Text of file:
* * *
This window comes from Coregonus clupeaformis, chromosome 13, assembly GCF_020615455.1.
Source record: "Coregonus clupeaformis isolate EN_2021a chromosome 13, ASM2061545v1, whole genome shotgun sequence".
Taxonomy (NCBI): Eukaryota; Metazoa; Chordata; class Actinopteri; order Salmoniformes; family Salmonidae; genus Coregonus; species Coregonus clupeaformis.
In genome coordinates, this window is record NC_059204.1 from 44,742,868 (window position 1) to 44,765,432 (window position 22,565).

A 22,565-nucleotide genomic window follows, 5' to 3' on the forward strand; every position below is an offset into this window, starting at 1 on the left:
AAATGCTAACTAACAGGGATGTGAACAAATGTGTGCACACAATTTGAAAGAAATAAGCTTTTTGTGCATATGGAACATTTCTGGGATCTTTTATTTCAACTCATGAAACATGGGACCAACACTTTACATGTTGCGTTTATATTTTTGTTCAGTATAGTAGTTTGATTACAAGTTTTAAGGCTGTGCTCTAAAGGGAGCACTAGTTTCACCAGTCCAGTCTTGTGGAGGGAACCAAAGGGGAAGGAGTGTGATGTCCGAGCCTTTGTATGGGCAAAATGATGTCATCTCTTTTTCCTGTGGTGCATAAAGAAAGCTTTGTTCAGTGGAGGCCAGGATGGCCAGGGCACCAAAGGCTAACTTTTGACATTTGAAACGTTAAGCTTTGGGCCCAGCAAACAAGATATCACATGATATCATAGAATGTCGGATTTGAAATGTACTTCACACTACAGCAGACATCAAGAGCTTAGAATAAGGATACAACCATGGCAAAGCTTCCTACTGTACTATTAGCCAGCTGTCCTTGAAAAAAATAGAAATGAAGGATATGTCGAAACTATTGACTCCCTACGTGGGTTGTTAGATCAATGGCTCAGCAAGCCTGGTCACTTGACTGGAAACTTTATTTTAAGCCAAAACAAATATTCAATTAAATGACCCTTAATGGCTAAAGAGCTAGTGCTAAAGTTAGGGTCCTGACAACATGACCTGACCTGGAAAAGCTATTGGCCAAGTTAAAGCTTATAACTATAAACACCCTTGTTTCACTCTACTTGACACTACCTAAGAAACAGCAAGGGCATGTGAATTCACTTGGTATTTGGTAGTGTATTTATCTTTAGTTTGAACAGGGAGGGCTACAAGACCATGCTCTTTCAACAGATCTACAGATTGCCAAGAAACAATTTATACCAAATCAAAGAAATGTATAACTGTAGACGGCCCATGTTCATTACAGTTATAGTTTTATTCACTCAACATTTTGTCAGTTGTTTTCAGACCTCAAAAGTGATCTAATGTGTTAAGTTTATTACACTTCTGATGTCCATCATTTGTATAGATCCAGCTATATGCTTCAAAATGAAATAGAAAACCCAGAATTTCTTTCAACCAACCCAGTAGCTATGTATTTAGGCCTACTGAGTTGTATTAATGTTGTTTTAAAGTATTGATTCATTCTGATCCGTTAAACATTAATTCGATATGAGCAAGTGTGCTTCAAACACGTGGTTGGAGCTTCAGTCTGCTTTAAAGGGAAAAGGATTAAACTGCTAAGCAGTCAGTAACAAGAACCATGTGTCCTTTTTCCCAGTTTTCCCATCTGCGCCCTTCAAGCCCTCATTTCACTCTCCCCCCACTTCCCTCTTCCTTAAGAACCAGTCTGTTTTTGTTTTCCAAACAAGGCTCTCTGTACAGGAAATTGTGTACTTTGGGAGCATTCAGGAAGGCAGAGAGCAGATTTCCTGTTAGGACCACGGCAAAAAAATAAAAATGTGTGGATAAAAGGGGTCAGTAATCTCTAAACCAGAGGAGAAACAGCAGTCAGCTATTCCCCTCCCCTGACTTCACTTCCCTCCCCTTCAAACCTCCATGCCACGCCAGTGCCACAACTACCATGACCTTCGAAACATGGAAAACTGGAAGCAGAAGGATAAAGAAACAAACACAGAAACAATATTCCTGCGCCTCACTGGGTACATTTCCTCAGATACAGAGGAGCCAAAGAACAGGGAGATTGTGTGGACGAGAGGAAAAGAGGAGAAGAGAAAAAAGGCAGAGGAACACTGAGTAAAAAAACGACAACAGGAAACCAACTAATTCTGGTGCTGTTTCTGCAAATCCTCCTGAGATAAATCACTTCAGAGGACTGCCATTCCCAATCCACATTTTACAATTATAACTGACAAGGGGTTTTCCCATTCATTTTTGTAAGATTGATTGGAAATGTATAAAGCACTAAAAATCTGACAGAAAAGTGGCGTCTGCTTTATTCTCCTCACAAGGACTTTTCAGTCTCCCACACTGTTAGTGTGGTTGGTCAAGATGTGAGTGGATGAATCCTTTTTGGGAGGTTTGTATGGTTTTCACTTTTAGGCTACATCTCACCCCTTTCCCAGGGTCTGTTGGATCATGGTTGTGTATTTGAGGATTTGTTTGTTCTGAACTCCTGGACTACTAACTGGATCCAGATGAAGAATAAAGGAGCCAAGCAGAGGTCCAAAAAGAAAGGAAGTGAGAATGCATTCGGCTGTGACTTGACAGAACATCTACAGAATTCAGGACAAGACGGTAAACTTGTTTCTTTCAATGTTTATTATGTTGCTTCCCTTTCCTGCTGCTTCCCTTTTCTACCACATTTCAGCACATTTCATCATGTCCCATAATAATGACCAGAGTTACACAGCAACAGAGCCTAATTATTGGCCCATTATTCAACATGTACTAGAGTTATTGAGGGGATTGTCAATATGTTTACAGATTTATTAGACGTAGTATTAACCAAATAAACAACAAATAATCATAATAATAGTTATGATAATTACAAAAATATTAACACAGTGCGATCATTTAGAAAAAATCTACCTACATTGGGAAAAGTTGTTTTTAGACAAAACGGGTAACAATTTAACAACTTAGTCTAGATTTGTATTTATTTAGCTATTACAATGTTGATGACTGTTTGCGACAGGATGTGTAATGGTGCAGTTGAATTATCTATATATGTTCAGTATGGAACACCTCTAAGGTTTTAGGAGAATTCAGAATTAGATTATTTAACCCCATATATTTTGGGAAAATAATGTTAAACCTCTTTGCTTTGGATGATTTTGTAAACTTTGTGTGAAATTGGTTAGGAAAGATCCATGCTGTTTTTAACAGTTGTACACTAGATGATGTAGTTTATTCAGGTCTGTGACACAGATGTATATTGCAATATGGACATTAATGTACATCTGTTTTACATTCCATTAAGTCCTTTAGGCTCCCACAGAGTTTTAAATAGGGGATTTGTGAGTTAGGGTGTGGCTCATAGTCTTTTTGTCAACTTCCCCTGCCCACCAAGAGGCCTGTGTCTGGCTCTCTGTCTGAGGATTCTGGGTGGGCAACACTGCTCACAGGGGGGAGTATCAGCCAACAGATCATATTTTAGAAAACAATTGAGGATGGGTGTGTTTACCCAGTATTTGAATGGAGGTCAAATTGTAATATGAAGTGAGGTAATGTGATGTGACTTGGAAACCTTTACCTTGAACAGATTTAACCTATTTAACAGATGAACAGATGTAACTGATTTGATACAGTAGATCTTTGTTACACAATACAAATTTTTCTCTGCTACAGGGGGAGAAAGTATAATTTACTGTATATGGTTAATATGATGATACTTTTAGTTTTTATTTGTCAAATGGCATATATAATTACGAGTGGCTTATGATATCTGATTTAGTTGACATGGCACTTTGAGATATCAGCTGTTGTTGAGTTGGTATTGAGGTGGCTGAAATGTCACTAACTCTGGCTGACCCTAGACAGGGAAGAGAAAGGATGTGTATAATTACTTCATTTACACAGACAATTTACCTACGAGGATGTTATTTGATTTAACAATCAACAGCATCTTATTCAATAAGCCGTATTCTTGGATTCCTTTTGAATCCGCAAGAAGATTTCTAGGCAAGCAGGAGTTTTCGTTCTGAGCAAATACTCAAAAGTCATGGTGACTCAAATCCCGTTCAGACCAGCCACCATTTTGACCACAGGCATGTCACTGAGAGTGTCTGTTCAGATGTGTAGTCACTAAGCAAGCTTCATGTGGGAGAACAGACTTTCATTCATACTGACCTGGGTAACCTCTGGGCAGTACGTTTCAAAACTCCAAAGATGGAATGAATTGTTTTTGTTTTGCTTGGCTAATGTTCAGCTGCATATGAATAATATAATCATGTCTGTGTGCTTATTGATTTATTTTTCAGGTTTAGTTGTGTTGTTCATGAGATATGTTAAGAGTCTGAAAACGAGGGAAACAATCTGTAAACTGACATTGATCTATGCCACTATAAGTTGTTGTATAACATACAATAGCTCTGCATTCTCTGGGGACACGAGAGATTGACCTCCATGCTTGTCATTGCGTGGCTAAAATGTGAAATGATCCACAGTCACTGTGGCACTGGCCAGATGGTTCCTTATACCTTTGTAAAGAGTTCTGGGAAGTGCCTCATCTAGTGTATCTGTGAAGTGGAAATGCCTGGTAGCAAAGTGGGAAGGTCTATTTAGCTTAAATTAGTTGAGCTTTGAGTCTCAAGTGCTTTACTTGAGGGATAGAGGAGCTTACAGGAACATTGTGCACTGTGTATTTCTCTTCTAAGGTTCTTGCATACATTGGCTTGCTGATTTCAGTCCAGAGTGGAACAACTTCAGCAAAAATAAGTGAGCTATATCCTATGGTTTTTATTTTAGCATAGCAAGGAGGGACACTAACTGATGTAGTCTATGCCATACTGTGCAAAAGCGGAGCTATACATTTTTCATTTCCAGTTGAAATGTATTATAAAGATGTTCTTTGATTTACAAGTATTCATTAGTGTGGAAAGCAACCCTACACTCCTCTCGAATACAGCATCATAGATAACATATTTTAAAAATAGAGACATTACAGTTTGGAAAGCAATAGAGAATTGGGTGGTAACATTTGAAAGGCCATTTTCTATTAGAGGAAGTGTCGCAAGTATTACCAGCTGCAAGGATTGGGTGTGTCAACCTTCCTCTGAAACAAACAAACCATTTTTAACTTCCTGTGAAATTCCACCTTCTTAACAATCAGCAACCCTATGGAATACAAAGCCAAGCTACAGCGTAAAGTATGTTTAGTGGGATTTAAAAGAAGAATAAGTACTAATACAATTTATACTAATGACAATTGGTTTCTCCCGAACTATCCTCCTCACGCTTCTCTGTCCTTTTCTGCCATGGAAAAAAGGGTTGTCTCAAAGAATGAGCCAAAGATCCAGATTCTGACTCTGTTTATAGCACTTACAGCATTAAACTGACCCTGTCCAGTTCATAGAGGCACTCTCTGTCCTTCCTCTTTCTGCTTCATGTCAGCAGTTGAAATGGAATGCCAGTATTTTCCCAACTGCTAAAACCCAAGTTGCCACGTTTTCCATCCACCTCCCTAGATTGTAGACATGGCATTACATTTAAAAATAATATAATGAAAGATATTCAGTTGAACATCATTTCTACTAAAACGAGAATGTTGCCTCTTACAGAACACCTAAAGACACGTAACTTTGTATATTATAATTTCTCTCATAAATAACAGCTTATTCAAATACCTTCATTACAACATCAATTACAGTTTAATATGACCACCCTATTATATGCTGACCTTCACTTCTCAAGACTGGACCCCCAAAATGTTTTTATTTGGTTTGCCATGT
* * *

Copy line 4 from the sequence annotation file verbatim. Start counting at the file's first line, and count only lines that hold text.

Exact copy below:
In genome coordinates, this window is record NC_059204.1 from 44,742,868 (window position 1) to 44,765,432 (window position 22,565).